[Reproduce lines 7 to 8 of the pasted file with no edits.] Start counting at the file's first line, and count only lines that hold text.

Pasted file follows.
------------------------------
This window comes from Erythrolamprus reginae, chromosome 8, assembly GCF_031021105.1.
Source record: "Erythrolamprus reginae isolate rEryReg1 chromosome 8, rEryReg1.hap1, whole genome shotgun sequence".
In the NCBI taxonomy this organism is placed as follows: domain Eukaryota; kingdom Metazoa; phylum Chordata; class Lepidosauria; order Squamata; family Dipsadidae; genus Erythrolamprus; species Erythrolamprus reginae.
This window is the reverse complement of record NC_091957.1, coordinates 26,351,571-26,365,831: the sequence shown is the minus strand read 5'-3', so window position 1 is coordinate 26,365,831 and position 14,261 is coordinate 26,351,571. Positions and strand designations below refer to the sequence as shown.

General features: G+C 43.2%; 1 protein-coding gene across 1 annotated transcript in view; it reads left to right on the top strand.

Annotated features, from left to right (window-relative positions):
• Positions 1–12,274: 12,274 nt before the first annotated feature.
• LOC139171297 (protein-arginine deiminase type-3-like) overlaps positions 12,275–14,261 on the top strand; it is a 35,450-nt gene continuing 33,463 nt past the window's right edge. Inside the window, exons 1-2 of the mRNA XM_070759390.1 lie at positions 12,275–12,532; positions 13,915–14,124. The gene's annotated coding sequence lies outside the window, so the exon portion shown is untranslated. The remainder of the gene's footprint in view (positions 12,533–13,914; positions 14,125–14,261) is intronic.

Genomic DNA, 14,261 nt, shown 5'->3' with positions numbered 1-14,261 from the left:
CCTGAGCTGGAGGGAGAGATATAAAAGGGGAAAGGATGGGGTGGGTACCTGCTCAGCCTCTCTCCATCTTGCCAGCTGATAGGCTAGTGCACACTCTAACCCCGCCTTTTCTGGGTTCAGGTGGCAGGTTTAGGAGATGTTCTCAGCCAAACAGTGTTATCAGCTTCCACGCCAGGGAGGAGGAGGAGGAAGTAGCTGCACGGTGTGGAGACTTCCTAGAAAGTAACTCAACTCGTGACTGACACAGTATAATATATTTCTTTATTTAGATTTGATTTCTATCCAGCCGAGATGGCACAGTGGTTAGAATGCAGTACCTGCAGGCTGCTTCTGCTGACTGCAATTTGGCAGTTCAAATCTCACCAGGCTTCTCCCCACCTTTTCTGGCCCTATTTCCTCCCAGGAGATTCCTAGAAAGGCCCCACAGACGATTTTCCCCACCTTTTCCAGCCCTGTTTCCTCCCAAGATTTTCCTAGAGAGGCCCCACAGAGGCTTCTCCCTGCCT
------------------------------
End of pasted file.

• Positions 1–12,274: 12,274 nt before the first annotated feature.
• LOC139171297 (protein-arginine deiminase type-3-like) overlaps positions 12,275–14,261 on the top strand; it is a 35,450-nt gene continuing 33,463 nt past the window's right edge. Inside the window, exons 1-2 of the mRNA XM_070759390.1 lie at positions 12,275–12,532; positions 13,915–14,124. The gene's annotated coding sequence lies outside the window, so the exon portion shown is untranslated. The remainder of the gene's footprint in view (positions 12,533–13,914; positions 14,125–14,261) is intronic.